DOE Announces $620 Million in Smart Grid Project Grants
While the Smart Grid we needed years ago is still years away, the Obama administration took a step forward today...
While the Smart Grid we needed years ago is still years away, the Obama administration took a step forward today as Energy Secretary Steven Chu announced $620 million in stimulus awards for 32 Smart Grid demonstration projects benefiting 21 states. A decidedly feel-good video that is nonetheless educational was released along with the announcement and explains (in broad terms at least) what the DOE aims to achieve with its Smart Grid investment. View it after the jump.
Last month, President Obama promised 100 grants totaling $3.4 billion in eventual Smart Grid funding, but for now it seems the DOE is at least getting serious about launching some demo projects to test novel transmission and storage technologies. Half of the projects – and at $435 million, the bulk of the funds – will go toward Smart Grid tech that allows the grid to communicate in real time with utilities, homes and appliances, as well as to integrate renewable resources into the energy mix.
The other half of the projects (and the remaining $185 million) will fund “utility-scale energy storage projects” that will assist the grid in storing excess energy for later use, a key component for bringing inconsistent renewable sources like wind and solar into our national energy diet. Those technologies include better battery systems and compressed air energy systems, among others.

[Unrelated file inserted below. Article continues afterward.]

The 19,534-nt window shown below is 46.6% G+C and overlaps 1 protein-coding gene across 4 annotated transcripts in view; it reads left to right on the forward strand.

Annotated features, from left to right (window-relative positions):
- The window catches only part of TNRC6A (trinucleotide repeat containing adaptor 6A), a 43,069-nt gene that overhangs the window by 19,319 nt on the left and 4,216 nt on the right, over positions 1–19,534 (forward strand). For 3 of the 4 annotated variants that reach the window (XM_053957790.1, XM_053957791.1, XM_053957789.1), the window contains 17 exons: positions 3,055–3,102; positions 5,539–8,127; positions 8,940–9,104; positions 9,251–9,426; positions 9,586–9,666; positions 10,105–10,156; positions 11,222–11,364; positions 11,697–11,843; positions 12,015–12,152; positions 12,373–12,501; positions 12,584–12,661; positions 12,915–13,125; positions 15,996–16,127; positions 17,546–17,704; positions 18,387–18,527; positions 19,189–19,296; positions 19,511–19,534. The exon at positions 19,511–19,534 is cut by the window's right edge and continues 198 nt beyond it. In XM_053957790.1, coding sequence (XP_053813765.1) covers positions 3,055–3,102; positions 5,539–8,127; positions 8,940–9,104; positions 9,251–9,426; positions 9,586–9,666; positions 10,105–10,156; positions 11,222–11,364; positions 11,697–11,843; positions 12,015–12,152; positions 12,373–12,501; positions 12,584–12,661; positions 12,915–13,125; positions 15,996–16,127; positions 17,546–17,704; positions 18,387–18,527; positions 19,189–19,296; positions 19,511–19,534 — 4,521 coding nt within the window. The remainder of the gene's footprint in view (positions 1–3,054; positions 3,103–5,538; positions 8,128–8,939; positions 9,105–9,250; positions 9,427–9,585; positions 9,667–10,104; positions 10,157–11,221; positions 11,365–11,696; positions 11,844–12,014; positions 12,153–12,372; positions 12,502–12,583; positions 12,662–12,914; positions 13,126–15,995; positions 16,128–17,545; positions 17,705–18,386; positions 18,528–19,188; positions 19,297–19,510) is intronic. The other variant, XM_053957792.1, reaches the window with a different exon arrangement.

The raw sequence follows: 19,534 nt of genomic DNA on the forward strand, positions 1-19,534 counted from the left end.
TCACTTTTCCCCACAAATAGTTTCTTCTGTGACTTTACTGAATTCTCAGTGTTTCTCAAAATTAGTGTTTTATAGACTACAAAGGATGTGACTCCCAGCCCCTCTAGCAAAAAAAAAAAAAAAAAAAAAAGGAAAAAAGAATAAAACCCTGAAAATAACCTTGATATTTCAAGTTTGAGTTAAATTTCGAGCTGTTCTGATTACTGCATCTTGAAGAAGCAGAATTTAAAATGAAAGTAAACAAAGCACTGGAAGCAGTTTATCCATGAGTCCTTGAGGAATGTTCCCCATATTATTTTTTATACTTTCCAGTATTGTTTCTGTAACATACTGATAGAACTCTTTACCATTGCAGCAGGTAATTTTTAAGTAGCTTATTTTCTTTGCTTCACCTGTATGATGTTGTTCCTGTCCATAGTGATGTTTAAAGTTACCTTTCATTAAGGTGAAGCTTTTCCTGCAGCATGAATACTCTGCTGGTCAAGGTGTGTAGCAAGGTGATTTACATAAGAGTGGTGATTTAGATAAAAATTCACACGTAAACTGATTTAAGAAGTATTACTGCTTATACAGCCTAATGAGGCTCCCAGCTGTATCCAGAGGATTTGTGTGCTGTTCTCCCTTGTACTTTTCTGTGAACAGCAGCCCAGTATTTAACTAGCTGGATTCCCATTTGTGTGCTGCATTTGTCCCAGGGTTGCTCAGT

That’s where things get interesting. It’s easy to dismiss these kinds of announcements as political posturing at a time when the President’s critics are browbeating him over stimulus job numbers and the whereabouts of his ballyhooed “green jobs.” But the Smart Grid does have the potential to change the way Americans consume energy, and improved battery tech could be the key to everything from increased renewable energy use to a shift toward all-electric automobiles.
If the money makes it to the right people with the right ideas, this could mark the beginning of a long and overdue shift in American energy policy. Here’s to cautious optimism.
Get the entire list of projects here.